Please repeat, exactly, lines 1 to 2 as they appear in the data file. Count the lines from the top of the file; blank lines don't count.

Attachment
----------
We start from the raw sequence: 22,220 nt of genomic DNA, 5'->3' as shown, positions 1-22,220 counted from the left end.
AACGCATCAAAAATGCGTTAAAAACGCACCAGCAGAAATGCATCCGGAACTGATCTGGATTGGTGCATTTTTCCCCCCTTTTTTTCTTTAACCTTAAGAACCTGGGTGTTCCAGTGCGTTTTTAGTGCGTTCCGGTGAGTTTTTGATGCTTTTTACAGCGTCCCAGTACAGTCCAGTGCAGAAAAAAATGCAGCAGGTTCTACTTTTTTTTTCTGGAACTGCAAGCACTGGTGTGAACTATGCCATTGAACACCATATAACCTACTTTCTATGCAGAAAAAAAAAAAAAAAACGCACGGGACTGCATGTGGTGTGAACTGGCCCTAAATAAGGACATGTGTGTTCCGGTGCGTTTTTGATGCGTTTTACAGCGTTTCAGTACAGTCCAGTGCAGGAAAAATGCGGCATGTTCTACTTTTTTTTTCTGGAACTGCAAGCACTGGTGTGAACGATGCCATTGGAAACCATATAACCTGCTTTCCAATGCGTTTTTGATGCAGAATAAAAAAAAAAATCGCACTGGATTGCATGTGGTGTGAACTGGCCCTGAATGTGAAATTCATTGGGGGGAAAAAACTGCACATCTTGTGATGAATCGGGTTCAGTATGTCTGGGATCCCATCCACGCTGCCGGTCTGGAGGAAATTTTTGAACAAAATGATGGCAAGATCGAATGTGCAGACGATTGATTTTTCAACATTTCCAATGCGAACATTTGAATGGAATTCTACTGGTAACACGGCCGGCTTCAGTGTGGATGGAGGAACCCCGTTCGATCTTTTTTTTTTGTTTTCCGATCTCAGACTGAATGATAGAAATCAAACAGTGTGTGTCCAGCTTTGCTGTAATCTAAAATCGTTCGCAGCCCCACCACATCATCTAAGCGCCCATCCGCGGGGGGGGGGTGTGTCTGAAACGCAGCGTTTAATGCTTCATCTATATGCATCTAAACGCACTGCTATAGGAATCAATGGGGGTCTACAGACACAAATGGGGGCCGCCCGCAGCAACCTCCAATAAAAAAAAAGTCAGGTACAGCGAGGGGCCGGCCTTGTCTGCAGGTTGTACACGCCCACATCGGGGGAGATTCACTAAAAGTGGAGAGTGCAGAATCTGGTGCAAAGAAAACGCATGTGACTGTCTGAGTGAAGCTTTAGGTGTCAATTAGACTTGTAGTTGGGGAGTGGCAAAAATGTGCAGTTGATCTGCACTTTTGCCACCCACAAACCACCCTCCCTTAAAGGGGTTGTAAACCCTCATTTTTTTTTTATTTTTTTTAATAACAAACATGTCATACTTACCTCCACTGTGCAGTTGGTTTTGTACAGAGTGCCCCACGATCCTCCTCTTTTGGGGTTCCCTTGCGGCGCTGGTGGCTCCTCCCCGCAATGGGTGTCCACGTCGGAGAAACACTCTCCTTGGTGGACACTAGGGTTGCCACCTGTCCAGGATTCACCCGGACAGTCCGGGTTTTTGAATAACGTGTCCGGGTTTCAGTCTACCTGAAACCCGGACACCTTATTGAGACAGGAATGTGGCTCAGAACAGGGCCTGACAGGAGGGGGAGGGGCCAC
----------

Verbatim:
We start from the raw sequence: 22,220 nt of genomic DNA, 5'->3' as shown, positions 1-22,220 counted from the left end.
AACGCATCAAAAATGCGTTAAAAACGCACCAGCAGAAATGCATCCGGAACTGATCTGGATTGGTGCATTTTTCCCCCCTTTTTTTCTTTAACCTTAAGAACCTGGGTGTTCCAGTGCGTTTTTAGTGCGTTCCGGTGAGTTTTTGATGCTTTTTACAGCGTCCCAGTACAGTCCAGTGCAGAAAAAAATGCAGCAGGTTCTACTTTTTTTTTCTGGAACTGCAAGCACTGGTGTGAACTATGCCATTGAACACCATATAACCTACTTTCTATGCAGAAAAAAAAAAAAAAAACGCACGGGACTGCATGTGGTGTGAACTGGCCCTAAATAAGGACATGTGTGTTCCGGTGCGTTTTTGATGCGTTTTACAGCGTTTCAGTACAGTCCAGTGCAGGAAAAATGCGGCATGTTCTACTTTTTTTTTCTGGAACTGCAAGCACTGGTGTGAACGATGCCATTGGAAACCATATAACCTGCTTTCCAATGCGTTTTTGATGCAGAATAAAAAAAAAAATCGCACTGGATTGCATGTGGTGTGAACTGGCCCTGAATGTGAAATTCATTGGGGGGAAAAAACTGCACATCTTGTGATGAATCGGGTTCAGTATGTCTGGGATCCCATCCACGCTGCCGGTCTGGAGGAAATTTTTGAACAAAATGATGGCAAGATCGAATGTGCAGACGATTGATTTTTCAACATTTCCAATGCGAACATTTGAATGGAATTCTACTGGTAACACGGCCGGCTTCAGTGTGGATGGAGGAACCCCGTTCGATCTTTTTTTTTTGTTTTCCGATCTCAGACTGAATGATAGAAATCAAACAGTGTGTGTCCAGCTTTGCTGTAATCTAAAATCGTTCGCAGCCCCACCACATCATCTAAGCGCCCATCCGCGGGGGGGGGGTGTGTCTGAAACGCAGCGTTTAATGCTTCATCTATATGCATCTAAACGCACTGCTATAGGAATCAATGGGGGTCTACAGACACAAATGGGGGCCGCCCGCAGCAACCTCCAATAAAAAAAAAGTCAGGTACAGCGAGGGGCCGGCCTTGTCTGCAGGTTGTACACGCCCACATCGGGGGAGATTCACTAAAAGTGGAGAGTGCAGAATCTGGTGCAAAGAAAACGCATGTGACTGTCTGAGTGAAGCTTTAGGTGTCAATTAGACTTGTAGTTGGGGAGTGGCAAAAATGTGCAGTTGATCTGCACTTTTGCCACCCACAAACCACCCTCCCTTAAAGGGGTTGTAAACCCTCATTTTTTTTTTATTTTTTTTAATAACAAACATGTCATACTTACCTCCACTGTGCAGTTGGTTTTGTACAGAGTGCCCCACGATCCTCCTCTTTTGGGGTTCCCTTGCGGCGCTGGTGGCTCCTCCCCGCAATGGGTGTCCACGTCGGAGAAACACTCTCCTTGGTGGACACTAGGGTTGCCACCTGTCCAGGATTCACCCGGACAGTCCGGGTTTTTGAATAACGTGTCCGGGTTTCAGTCTACCTGAAACCCGGACACCTTATTGAGACAGGAATGTGGCTCAGAACAGGGCCTGACAGGAGGGGGAGGGGCCAC